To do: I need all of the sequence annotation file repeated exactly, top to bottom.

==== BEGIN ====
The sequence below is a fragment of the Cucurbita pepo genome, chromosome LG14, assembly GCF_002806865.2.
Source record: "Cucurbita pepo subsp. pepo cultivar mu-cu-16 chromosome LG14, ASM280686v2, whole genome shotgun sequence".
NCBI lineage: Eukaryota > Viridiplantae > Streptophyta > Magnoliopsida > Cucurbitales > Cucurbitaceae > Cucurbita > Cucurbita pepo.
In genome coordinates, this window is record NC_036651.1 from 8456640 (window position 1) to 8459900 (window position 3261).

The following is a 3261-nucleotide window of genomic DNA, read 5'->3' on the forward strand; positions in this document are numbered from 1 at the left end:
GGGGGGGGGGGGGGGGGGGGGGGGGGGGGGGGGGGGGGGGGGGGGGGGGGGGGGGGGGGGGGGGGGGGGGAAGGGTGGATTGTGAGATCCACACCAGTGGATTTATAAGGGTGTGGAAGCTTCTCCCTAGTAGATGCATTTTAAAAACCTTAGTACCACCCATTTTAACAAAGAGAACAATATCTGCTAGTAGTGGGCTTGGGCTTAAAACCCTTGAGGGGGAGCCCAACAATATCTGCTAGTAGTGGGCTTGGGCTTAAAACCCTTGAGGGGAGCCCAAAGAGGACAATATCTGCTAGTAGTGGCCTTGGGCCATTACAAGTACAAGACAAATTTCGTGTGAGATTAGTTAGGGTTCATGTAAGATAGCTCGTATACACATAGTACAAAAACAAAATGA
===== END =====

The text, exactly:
The sequence below is a fragment of the Cucurbita pepo genome, chromosome LG14, assembly GCF_002806865.2.
Source record: "Cucurbita pepo subsp. pepo cultivar mu-cu-16 chromosome LG14, ASM280686v2, whole genome shotgun sequence".
NCBI lineage: Eukaryota > Viridiplantae > Streptophyta > Magnoliopsida > Cucurbitales > Cucurbitaceae > Cucurbita > Cucurbita pepo.
In genome coordinates, this window is record NC_036651.1 from 8456640 (window position 1) to 8459900 (window position 3261).

The following is a 3261-nucleotide window of genomic DNA, read 5'->3' on the forward strand; positions in this document are numbered from 1 at the left end:
GGGGGGGGGGGGGGGGGGGGGGGGGGGGGGGGGGGGGGGGGGGGGGGGGGGGGGGGGGGGGGGGGGGGGGAAGGGTGGATTGTGAGATCCACACCAGTGGATTTATAAGGGTGTGGAAGCTTCTCCCTAGTAGATGCATTTTAAAAACCTTAGTACCACCCATTTTAACAAAGAGAACAATATCTGCTAGTAGTGGGCTTGGGCTTAAAACCCTTGAGGGGGAGCCCAACAATATCTGCTAGTAGTGGGCTTGGGCTTAAAACCCTTGAGGGGAGCCCAAAGAGGACAATATCTGCTAGTAGTGGCCTTGGGCCATTACAAGTACAAGACAAATTTCGTGTGAGATTAGTTAGGGTTCATGTAAGATAGCTCGTATACACATAGTACAAAAACAAAATGA